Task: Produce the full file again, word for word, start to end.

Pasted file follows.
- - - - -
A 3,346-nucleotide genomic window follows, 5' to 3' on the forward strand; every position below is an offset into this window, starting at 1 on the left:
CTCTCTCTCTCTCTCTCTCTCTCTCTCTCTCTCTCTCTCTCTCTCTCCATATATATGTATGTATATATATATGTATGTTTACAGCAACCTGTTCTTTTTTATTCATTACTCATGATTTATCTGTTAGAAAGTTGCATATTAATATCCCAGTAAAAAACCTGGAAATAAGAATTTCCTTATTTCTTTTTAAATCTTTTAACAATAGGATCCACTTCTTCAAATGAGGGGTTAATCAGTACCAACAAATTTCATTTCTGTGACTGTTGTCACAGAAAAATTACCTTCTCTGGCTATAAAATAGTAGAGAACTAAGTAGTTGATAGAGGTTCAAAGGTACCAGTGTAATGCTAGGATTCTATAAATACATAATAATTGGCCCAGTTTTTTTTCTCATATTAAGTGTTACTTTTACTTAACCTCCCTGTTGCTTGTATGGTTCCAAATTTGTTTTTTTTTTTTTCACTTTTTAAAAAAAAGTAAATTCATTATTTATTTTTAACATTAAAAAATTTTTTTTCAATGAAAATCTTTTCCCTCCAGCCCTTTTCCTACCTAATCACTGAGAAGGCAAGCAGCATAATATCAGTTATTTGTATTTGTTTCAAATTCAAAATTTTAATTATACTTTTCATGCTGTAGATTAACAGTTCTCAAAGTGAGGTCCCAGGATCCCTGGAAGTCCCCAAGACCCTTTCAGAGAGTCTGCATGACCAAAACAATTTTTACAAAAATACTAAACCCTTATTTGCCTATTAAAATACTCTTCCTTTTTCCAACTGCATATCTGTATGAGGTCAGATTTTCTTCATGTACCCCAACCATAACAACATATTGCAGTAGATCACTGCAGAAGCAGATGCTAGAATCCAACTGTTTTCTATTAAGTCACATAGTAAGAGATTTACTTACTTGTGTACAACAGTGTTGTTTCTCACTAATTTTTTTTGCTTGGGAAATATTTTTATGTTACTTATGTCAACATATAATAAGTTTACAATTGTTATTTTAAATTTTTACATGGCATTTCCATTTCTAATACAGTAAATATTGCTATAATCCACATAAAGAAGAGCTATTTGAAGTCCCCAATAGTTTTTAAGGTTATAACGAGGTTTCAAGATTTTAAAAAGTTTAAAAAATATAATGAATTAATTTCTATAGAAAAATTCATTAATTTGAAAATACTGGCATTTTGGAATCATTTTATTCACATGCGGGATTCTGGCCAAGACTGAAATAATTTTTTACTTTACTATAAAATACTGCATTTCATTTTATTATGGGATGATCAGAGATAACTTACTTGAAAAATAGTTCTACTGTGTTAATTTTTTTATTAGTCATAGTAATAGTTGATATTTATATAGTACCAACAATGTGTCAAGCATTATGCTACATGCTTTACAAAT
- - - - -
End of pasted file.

A 3,346-nucleotide genomic window follows, 5' to 3' on the forward strand; every position below is an offset into this window, starting at 1 on the left:
CTCTCTCTCTCTCTCTCTCTCTCTCTCTCTCTCTCTCTCTCTCTCTCCATATATATGTATGTATATATATATGTATGTTTACAGCAACCTGTTCTTTTTTATTCATTACTCATGATTTATCTGTTAGAAAGTTGCATATTAATATCCCAGTAAAAAACCTGGAAATAAGAATTTCCTTATTTCTTTTTAAATCTTTTAACAATAGGATCCACTTCTTCAAATGAGGGGTTAATCAGTACCAACAAATTTCATTTCTGTGACTGTTGTCACAGAAAAATTACCTTCTCTGGCTATAAAATAGTAGAGAACTAAGTAGTTGATAGAGGTTCAAAGGTACCAGTGTAATGCTAGGATTCTATAAATACATAATAATTGGCCCAGTTTTTTTTCTCATATTAAGTGTTACTTTTACTTAACCTCCCTGTTGCTTGTATGGTTCCAAATTTGTTTTTTTTTTTTTCACTTTTTAAAAAAAAGTAAATTCATTATTTATTTTTAACATTAAAAAATTTTTTTTCAATGAAAATCTTTTCCCTCCAGCCCTTTTCCTACCTAATCACTGAGAAGGCAAGCAGCATAATATCAGTTATTTGTATTTGTTTCAAATTCAAAATTTTAATTATACTTTTCATGCTGTAGATTAACAGTTCTCAAAGTGAGGTCCCAGGATCCCTGGAAGTCCCCAAGACCCTTTCAGAGAGTCTGCATGACCAAAACAATTTTTACAAAAATACTAAACCCTTATTTGCCTATTAAAATACTCTTCCTTTTTCCAACTGCATATCTGTATGAGGTCAGATTTTCTTCATGTACCCCAACCATAACAACATATTGCAGTAGATCACTGCAGAAGCAGATGCTAGAATCCAACTGTTTTCTATTAAGTCACATAGTAAGAGATTTACTTACTTGTGTACAACAGTGTTGTTTCTCACTAATTTTTTTTGCTTGGGAAATATTTTTATGTTACTTATGTCAACATATAATAAGTTTACAATTGTTATTTTAAATTTTTACATGGCATTTCCATTTCTAATACAGTAAATATTGCTATAATCCACATAAAGAAGAGCTATTTGAAGTCCCCAATAGTTTTTAAGGTTATAACGAGGTTTCAAGATTTTAAAAAGTTTAAAAAATATAATGAATTAATTTCTATAGAAAAATTCATTAATTTGAAAATACTGGCATTTTGGAATCATTTTATTCACATGCGGGATTCTGGCCAAGACTGAAATAATTTTTTACTTTACTATAAAATACTGCATTTCATTTTATTATGGGATGATCAGAGATAACTTACTTGAAAAATAGTTCTACTGTGTTAATTTTTTTATTAGTCATAGTAATAGTTGATATTTATATAGTACCAACAATGTGTCAAGCATTATGCTACATGCTTTACAAAT